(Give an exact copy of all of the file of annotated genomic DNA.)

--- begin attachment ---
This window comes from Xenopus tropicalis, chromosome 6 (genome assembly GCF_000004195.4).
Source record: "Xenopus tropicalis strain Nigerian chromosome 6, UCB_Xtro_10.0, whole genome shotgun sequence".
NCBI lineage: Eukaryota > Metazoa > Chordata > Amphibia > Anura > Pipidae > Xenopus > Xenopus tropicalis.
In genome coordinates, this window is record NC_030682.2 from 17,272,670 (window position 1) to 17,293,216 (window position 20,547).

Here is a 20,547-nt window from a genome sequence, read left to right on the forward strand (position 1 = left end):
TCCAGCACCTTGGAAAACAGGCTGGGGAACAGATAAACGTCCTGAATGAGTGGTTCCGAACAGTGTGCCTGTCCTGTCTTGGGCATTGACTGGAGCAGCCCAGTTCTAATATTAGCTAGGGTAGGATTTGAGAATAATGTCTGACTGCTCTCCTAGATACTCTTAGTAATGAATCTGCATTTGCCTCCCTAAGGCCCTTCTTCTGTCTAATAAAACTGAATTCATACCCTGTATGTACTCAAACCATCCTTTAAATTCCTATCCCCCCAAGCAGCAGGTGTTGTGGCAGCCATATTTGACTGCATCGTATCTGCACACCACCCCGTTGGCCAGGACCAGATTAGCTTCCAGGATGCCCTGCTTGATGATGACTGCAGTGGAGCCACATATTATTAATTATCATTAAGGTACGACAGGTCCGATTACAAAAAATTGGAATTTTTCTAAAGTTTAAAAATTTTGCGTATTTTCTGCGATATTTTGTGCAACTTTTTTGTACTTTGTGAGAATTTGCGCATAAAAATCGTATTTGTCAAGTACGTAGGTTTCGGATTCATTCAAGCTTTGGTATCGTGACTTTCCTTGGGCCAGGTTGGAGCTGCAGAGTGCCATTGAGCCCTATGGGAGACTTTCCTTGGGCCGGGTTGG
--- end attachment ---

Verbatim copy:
This window comes from Xenopus tropicalis, chromosome 6 (genome assembly GCF_000004195.4).
Source record: "Xenopus tropicalis strain Nigerian chromosome 6, UCB_Xtro_10.0, whole genome shotgun sequence".
NCBI lineage: Eukaryota > Metazoa > Chordata > Amphibia > Anura > Pipidae > Xenopus > Xenopus tropicalis.
In genome coordinates, this window is record NC_030682.2 from 17,272,670 (window position 1) to 17,293,216 (window position 20,547).

Here is a 20,547-nt window from a genome sequence, read left to right on the forward strand (position 1 = left end):
TCCAGCACCTTGGAAAACAGGCTGGGGAACAGATAAACGTCCTGAATGAGTGGTTCCGAACAGTGTGCCTGTCCTGTCTTGGGCATTGACTGGAGCAGCCCAGTTCTAATATTAGCTAGGGTAGGATTTGAGAATAATGTCTGACTGCTCTCCTAGATACTCTTAGTAATGAATCTGCATTTGCCTCCCTAAGGCCCTTCTTCTGTCTAATAAAACTGAATTCATACCCTGTATGTACTCAAACCATCCTTTAAATTCCTATCCCCCCAAGCAGCAGGTGTTGTGGCAGCCATATTTGACTGCATCGTATCTGCACACCACCCCGTTGGCCAGGACCAGATTAGCTTCCAGGATGCCCTGCTTGATGATGACTGCAGTGGAGCCACATATTATTAATTATCATTAAGGTACGACAGGTCCGATTACAAAAAATTGGAATTTTTCTAAAGTTTAAAAATTTTGCGTATTTTCTGCGATATTTTGTGCAACTTTTTTGTACTTTGTGAGAATTTGCGCATAAAAATCGTATTTGTCAAGTACGTAGGTTTCGGATTCATTCAAGCTTTGGTATCGTGACTTTCCTTGGGCCAGGTTGGAGCTGCAGAGTGCCATTGAGCCCTATGGGAGACTTTCCTTGGGCCGGGTTGG